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Source: The post is based on the article “Snap judgment – Every birth or death should not be seen as success or failure of Project Cheetah” published in The Hindu on 11th May 2023.
Syllabus: GS – 3: Environment and Bio-diversity Conservation.
Relevance: About issues in India’s cheetah reintroduction project.
News: It is almost three months since South Africa sent a batch of 12 cheetahs to India and three have already died. About 15% of the animals have not made it past the first phase of India’s ambitious Project Cheetah. This raises some doubts about Project Cheetah.
About Sasha, Cheetah Reintroduction Project and Kuno National Park
|Read here: Cheetah Sasha dies due to kidney ailment in Madhya Pradesh’s Kuno National Park|
About the progress of the Cheetah Reintroduction Project so far
|Read here: Cheetah Reintroduction Project: progress so far – Explained, pointwise|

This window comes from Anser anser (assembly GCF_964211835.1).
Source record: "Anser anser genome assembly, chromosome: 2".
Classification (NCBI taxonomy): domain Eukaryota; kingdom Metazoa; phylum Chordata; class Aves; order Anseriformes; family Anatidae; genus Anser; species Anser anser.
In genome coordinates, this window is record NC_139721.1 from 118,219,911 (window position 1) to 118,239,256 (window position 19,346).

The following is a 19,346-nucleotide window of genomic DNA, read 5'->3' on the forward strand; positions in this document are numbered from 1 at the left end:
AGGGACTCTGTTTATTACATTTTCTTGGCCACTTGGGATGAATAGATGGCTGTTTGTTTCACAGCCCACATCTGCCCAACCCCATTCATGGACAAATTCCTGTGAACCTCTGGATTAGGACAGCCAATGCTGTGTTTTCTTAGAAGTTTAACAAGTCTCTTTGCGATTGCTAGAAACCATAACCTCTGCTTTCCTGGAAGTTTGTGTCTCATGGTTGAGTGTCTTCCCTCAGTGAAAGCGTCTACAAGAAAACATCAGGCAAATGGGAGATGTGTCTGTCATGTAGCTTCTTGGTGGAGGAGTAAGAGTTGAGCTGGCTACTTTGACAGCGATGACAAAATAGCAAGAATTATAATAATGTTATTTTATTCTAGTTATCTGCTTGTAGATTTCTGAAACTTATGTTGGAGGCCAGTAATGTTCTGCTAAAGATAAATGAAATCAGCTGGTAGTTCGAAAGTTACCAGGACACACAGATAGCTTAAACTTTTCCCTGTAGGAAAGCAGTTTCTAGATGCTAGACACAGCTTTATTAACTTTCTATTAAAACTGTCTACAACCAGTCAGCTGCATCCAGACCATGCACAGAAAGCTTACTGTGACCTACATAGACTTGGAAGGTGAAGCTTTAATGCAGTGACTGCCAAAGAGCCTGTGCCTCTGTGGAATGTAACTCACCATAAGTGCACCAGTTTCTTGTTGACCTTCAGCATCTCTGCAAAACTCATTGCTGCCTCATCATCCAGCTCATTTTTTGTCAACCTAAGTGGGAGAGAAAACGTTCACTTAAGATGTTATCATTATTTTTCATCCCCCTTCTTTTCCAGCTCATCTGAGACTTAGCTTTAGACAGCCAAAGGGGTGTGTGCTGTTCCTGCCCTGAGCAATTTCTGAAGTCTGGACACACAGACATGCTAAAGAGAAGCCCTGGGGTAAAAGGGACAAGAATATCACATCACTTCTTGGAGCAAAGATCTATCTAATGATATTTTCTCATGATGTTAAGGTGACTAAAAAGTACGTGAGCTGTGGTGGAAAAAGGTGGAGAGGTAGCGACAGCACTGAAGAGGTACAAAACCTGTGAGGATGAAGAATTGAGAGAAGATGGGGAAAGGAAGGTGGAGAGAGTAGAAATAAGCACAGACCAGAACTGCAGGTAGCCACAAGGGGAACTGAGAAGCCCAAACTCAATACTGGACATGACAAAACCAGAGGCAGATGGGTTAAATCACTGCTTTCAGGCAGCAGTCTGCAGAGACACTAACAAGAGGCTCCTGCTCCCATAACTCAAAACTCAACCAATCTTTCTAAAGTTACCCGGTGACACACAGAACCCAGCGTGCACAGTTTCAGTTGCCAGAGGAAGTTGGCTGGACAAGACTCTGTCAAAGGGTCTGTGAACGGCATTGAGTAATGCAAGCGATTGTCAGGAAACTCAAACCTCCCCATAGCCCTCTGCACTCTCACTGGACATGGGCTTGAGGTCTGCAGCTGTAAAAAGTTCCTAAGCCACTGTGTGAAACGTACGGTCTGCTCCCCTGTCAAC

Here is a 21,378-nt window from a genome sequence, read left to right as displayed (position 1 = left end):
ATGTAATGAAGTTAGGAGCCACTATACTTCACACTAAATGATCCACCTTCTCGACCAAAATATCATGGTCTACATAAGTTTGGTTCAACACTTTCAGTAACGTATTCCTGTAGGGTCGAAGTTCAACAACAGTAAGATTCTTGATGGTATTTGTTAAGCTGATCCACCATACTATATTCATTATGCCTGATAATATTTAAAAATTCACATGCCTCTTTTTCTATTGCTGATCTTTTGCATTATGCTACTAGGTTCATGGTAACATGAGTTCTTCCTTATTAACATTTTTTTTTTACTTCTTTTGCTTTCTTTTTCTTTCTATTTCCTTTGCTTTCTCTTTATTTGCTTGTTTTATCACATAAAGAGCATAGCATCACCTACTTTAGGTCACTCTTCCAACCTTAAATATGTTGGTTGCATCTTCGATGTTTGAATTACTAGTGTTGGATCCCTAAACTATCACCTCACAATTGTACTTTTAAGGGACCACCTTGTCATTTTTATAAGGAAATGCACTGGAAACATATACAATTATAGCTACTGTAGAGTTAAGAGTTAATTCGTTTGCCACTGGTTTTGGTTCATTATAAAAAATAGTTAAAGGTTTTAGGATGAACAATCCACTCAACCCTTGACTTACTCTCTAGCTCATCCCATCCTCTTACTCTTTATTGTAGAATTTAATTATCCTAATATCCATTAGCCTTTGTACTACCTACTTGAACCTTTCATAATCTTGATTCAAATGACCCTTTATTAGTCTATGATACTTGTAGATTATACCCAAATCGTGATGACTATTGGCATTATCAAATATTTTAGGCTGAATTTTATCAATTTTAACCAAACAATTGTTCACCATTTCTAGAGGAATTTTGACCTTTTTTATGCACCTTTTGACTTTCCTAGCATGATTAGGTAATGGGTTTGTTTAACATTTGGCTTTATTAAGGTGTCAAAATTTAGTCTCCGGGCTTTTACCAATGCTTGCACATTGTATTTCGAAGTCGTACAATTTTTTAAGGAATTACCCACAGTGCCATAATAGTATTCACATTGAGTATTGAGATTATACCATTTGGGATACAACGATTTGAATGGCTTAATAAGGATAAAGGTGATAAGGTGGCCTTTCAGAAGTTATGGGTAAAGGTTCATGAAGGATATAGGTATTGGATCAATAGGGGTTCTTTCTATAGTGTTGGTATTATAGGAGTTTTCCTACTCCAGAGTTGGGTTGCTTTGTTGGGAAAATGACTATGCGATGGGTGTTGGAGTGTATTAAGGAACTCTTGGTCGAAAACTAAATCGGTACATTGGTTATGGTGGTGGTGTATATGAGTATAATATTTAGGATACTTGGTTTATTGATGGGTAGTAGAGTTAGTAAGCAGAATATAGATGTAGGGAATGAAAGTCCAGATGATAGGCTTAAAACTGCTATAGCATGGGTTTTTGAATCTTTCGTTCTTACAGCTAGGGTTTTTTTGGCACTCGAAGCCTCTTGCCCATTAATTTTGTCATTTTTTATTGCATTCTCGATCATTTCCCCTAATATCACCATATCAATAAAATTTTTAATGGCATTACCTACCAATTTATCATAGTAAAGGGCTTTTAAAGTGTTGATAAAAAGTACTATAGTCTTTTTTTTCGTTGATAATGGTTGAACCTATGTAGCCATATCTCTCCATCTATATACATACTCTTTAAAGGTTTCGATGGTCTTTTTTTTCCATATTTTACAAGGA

Note: The aim is to establish a sustainable population of about 35 cheetahs in the next decade by bringing in a few every year from Africa.
What are the concerns highlighted by environmentalists on project Cheetah?
a) Kuno National Park is inadequate to host 20 cheetahs and some ought to be in other sanctuaries, b) The existing batch of animals lived far too long in captivity for the translocation and thus were excessively stressed and more vulnerable.
Can one measure the success of the project Cheetah now?
The success of wildlife breeding programmes must be measured over longer intervals. The increase in the lion population in Gir, Gujarat, as well as tiger numbers, have been the result of sustained efforts over decades. So, it is premature to measure the success of the cheetah translocation programme.
So, every death and every birth should not be seen as markers of failure or success. To silence the critics, the government has to clearly define criteria with timelines that project managers must adhere to. This in future might aid in course correction of the project as well.